The alternative was to switch screens and edit the code directly. If truth be known, my course had not covered html at all, so I knew I would be playing with fire. Even so, I was very cautious and rarely got my fingers burnt. The trick seemed to be, whenever I had worked on the website for several hours and it started to go wrong, I just saved the code and returned to it the following day, when the site would display without errors. Mostly.
Comparing the High Peak Radio website with other radio station websites, ours was clean and uncluttered, whereas the others were a mess – without exception. I hadn’t been responsible for the design, so I wasn’t blowing my own trumpet. Yes, our website looked staid and untrendy, but that was High Peak Radio: we weren’t trying to get “down wid de kids”, they weren’t the listeners who spent the money.
High Peak Radio was taken to people’s hearts in North-West Derbyshire. HPR car stickers were to be seen in rear windows in Buxton, Glossop, Chapel-en-le-Frith, and in the Hope Valley. And on-air competitions made the studio phones light up. As one of my television broadcast student exercises, I filmed local scenes and the radio station staff at work, and then edited the footage to the longest HPR jingle – duration 1:00. It was cheesy, but I thought it captured the tone of the area and the station well.
In its early years, High Peak Radio prospered, so much so that the directors, led by Paul and Steve Jenner, proposed a sister station for Ashbourne and the Derbyshire Dales, and Ofcom agreed to grant them a licence. I don’t think anyone believed Ashbourne could sustain a radio station on its own, so a satellite operation made commercial sense. Ashbourne’s Breakfast Show went out live from studios in the roof space of a one-time private school in the town, and to begin with so did the weekday DriveTime show, but all other programming came out of the computer, using another copy of Roger’s ENCO DAD system.
News for Ashbourne Radio was prepared and recorded in the HPR studio and emailed across as .mp3 file attachments. Roger was in charge of the presentation style of both stations, and bizarrely (to my mind) he refused to allow the news staff ever to identify themselves on-air. It seemed a wasted opportunity for listeners to identify with voices they heard regularly on the stations.
Paul “Gadget” Hewitt had been an engineer and presenter with Paul and Steve Jenner from the very early days, and he still worked with Roger on studio maintenance at both stations. One day, Paul surprised us all by announcing that, henceforth, he wished to be known as Paula. She had begun receiving gender reassignment treatment and wanted to live her life as a woman.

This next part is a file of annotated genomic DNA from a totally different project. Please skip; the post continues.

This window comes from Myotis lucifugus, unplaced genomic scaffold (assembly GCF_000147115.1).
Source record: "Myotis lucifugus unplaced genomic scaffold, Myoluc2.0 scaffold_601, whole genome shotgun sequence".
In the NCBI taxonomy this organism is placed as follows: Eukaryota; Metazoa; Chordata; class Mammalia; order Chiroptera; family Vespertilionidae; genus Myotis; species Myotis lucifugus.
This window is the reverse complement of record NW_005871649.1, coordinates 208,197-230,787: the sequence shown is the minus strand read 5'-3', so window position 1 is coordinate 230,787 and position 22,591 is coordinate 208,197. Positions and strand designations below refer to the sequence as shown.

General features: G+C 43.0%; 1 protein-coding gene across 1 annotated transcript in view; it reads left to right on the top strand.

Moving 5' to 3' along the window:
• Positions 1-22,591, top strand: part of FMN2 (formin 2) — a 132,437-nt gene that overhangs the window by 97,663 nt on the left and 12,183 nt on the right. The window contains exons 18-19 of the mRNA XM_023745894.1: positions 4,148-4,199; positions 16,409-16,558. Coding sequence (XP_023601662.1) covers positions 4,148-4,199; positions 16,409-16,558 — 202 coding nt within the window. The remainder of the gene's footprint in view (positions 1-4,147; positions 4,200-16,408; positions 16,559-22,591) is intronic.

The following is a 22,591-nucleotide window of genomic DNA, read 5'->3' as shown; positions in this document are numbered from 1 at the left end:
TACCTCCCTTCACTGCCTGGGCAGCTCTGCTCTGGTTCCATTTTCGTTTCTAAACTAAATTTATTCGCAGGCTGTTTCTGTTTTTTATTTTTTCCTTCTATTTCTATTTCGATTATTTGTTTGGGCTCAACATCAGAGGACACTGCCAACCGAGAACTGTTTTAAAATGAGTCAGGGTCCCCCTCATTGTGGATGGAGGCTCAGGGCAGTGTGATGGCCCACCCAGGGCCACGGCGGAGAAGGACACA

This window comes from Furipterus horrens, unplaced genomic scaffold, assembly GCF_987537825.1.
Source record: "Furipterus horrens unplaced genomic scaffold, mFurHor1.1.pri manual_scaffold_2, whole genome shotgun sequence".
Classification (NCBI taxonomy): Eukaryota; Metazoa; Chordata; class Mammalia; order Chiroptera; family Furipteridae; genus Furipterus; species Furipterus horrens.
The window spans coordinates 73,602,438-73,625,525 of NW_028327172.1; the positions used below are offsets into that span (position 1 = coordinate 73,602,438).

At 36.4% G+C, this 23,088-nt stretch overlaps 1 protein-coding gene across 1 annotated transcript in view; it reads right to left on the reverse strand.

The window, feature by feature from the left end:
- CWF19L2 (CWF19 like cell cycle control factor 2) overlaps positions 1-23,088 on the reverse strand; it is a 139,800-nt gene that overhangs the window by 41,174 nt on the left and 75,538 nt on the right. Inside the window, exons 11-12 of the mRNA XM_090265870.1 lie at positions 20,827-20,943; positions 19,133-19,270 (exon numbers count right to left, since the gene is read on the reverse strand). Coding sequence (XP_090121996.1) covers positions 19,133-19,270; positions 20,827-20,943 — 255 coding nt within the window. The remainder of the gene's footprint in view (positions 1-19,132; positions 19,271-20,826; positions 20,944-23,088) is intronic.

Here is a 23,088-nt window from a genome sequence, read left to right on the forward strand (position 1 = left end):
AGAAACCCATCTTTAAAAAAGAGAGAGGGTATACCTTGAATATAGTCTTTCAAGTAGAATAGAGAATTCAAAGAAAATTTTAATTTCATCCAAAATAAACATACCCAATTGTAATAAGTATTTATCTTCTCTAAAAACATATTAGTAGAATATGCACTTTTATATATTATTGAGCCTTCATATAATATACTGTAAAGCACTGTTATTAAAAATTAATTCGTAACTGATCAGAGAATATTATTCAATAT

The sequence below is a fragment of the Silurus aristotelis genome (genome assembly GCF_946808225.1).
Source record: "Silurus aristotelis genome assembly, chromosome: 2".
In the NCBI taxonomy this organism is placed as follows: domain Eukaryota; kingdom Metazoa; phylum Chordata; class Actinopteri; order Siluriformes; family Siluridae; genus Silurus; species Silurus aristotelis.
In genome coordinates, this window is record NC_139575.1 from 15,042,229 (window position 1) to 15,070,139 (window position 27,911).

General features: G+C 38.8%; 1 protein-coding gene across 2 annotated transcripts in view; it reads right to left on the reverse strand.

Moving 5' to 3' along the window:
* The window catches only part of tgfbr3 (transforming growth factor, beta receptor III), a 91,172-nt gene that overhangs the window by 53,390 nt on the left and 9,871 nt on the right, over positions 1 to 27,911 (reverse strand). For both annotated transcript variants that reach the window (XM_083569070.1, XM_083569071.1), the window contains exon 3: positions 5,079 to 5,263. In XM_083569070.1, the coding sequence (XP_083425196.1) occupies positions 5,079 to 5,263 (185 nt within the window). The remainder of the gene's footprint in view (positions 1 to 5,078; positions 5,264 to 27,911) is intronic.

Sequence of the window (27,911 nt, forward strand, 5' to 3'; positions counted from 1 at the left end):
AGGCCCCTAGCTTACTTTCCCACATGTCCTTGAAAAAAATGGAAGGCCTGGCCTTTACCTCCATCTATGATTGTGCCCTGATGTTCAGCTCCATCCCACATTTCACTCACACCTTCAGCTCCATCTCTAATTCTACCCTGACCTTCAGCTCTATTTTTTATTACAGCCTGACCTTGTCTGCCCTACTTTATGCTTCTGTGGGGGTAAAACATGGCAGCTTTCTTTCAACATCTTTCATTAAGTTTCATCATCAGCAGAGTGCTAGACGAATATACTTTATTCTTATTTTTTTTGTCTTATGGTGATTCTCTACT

She had also been a diabetic for years, and regularly injected herself with insulin. Her main work was as a self-employed telephone engineer, so she often worked on the studio equipment in her spare time late at night when the building was deserted.
One morning, the Ashbourne Breakfast presenter arrived to start his show – and discovered Gadget lying on the floor. The emergency services were called, but Gadget had been dead for some hours: her heart has just given out. A tragic loss to the radio stations, her colleagues and friends. Of course, the show had to go on, but there is a brass plaque on the side of the Ashbourne Radio sound desk commemorating Gadget’s life and her contribution to local broadcasting.
Round about this time, the world financial crash occurred, and the economy, both nationally and locally, took a dive. Paul Jenner headed the sales teams for both stations and even he, talented as he was, could not always persuade local businesses to renew their advertising contracts. Revenue was dropping and the stations had to pursue an economy drive.
One night, I had driven across to Chapel-en-le-Frith to the studio to record features for my weekend overnight shows. Roger was working late in the office there, as he did from time to time, and when I finished my recording he came over and spoke to me. “David, we can’t afford you any longer” was the bombshell he dropped. I was stunned, but understood the seriousness of the financial situation: I was one of the cut-backs. I’d never been paid for my presenter work, but I did claim travelling expenses, which were tax-free.
Because of the way my pieces were recorded, they ran their programmed course – and then suddenly stopped. No farewell sign-off to my tiny listening audience, no explanation: that’s show business!